L.A. TACO did reach out to the fire department regarding comments made about emergency vehicles not being able to access the area on Whittier Boulevard, to which they said:
“We didn’t initiate this pilot project, but we do support it, any time that there is an avenue for creating more access to a building, whether it’s for a medical call or structure fire that benefits us as a fire department and first responders. And that goes for any area that has the curb painted red.”
The department did not disclose not being able to access the area in the past but said they support the efforts, explaining that “it’s a pilot project,” meaning it is not something that is permanent just yet.
As for Tinoco, he explained that his reason for believing this was done purposely to remove them is because they had been through this before at a location in Compton, where he said the sidewalk was also painted red, forcing them to leave.
At Whittier Boulevard, aside from the sidewalk being red zoned, signs have also gone up on the street where it states the sidewalk as a no street vending zone. Street vendors who do not comply face fines as high as $1,000. Tinoco said that's had a huge impact on the few street vendors that often sold there as well.
“And they can’t say it’s because of dirty streets because we would all pay for someone to come pressure wash the sidewalk with hot boiling water,” he said. “I feel like that’s the way you move a lunch truck and vendors that you’ve been wanting to move for a while, and you red zone them.”
Other food truck owners like Edgar Sanchez from Mariscos El Bigotón, who also has been on Whittier Boulevard for the past eight years said, moving location, no matter the reason, always comes at a cost. Aside from noticing his sales going down, he said moving can also expose them to altercations over “territory.”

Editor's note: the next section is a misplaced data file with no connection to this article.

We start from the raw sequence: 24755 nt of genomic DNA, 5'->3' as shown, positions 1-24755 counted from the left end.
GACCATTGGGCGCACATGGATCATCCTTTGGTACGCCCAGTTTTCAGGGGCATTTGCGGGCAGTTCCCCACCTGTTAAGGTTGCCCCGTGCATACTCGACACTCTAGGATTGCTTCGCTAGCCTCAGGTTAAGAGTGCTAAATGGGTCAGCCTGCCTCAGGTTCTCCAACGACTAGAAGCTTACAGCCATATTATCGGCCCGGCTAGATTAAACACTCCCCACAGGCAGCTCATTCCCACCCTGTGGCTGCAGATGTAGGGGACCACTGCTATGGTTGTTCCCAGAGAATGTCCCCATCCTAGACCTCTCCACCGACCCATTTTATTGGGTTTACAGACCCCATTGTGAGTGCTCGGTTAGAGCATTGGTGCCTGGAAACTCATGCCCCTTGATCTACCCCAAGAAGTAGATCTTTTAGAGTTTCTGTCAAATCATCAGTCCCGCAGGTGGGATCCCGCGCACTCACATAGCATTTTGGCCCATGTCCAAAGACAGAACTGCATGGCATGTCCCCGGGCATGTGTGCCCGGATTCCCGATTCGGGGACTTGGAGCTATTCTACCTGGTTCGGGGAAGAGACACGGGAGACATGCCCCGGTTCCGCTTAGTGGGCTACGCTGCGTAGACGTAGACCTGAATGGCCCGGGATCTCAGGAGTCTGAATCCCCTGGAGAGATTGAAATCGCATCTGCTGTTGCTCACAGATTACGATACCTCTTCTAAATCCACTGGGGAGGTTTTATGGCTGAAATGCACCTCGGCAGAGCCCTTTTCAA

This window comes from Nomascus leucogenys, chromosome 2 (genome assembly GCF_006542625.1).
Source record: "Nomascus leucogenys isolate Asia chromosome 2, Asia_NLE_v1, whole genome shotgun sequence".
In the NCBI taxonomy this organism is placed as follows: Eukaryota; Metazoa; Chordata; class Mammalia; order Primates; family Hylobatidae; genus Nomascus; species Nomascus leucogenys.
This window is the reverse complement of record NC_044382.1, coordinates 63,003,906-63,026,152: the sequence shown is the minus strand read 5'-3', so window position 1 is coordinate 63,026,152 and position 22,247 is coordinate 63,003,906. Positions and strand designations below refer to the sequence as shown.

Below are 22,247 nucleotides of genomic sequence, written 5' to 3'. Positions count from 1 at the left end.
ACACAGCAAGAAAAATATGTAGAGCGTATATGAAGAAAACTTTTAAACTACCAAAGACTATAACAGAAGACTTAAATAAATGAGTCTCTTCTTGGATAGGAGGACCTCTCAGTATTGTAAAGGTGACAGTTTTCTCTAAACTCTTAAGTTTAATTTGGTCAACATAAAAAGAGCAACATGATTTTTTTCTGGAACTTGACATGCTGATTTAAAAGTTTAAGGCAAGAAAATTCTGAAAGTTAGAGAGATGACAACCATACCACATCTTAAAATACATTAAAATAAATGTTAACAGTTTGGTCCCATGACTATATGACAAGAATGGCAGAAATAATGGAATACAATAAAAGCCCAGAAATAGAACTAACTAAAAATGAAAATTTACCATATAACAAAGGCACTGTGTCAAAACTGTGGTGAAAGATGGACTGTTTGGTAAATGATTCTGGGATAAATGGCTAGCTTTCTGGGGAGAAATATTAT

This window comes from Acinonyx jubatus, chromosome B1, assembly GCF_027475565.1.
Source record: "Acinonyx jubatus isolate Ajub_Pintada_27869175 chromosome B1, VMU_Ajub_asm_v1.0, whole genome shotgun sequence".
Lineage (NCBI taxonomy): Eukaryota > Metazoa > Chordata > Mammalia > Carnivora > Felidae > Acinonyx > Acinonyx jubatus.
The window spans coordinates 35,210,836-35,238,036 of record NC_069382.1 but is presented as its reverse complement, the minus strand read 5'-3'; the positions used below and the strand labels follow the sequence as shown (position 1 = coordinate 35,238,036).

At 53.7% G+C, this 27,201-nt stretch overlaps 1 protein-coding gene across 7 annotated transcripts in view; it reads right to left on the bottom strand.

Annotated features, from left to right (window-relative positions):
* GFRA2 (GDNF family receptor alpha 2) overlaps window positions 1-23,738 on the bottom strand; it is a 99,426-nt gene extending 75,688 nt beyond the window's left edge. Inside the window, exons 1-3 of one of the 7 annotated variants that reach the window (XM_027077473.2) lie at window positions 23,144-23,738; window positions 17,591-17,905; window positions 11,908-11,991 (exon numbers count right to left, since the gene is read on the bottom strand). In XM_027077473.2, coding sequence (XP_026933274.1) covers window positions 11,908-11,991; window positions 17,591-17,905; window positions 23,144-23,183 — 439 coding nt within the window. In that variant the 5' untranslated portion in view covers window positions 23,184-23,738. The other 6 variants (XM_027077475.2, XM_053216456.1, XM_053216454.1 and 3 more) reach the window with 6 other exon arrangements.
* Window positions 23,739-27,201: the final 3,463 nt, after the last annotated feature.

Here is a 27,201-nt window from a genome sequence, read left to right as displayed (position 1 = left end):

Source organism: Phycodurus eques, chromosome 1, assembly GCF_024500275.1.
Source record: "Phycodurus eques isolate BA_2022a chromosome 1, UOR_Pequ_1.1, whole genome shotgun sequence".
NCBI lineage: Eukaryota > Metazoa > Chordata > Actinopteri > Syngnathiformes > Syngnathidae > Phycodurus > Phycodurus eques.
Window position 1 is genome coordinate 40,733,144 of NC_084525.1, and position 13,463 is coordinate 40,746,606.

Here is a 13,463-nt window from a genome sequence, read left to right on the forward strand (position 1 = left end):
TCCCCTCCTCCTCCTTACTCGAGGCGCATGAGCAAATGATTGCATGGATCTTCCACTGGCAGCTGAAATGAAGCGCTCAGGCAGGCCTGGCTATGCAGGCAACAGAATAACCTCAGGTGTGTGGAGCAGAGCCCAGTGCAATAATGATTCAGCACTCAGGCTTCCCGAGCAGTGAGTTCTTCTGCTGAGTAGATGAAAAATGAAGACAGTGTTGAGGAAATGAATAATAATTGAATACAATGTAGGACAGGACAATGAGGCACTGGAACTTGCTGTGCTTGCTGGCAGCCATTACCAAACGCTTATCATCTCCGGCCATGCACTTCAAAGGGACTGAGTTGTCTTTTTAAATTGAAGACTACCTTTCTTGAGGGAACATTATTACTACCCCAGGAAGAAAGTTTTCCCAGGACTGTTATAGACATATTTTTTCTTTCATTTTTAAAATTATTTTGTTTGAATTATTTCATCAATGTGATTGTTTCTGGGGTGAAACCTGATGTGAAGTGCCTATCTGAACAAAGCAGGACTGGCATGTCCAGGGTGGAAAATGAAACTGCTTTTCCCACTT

“Moving from a location is hard too because it’s new territory even if it’s a few feet away,’ Sanchez said. “Where we’re at now (across the street), it’s first-come, first-serve. If someone else beats you to the parking, you’re out. And if you beat someone else, that alone can cause an argument between trucks sometimes, no one owns the streets, but people get territorial.”
He explained that when a vendor or food truck establishes a location for years, they also develop relationships and mutual respect with their vendor and food truck neighbors. And having to move even down the street means having to build new relationships and trust all over again.
“We’re going to take a good hit on that location for sure, not to mention it’s the holiday’s man. I usually have five workers in each truck, and today I could only send three because business was slow,” he explained. “I'm trying to see how I'm going to do it because I know my employees need money too. I feel bad because Christmas is right around the corner.”
For now, some of the food trucks have been able to find parking across the street and said they would be there unless they get kicked out. Tinoco said the best way anyone can support them is by visiting their new location and letting others know about all the food trucks that had to move.
“It’s awesome that the community is standing up and are wanting to back us up, whether it was calling attention to the red zone or by showing us support for the days that followed. We thank all of them for that.”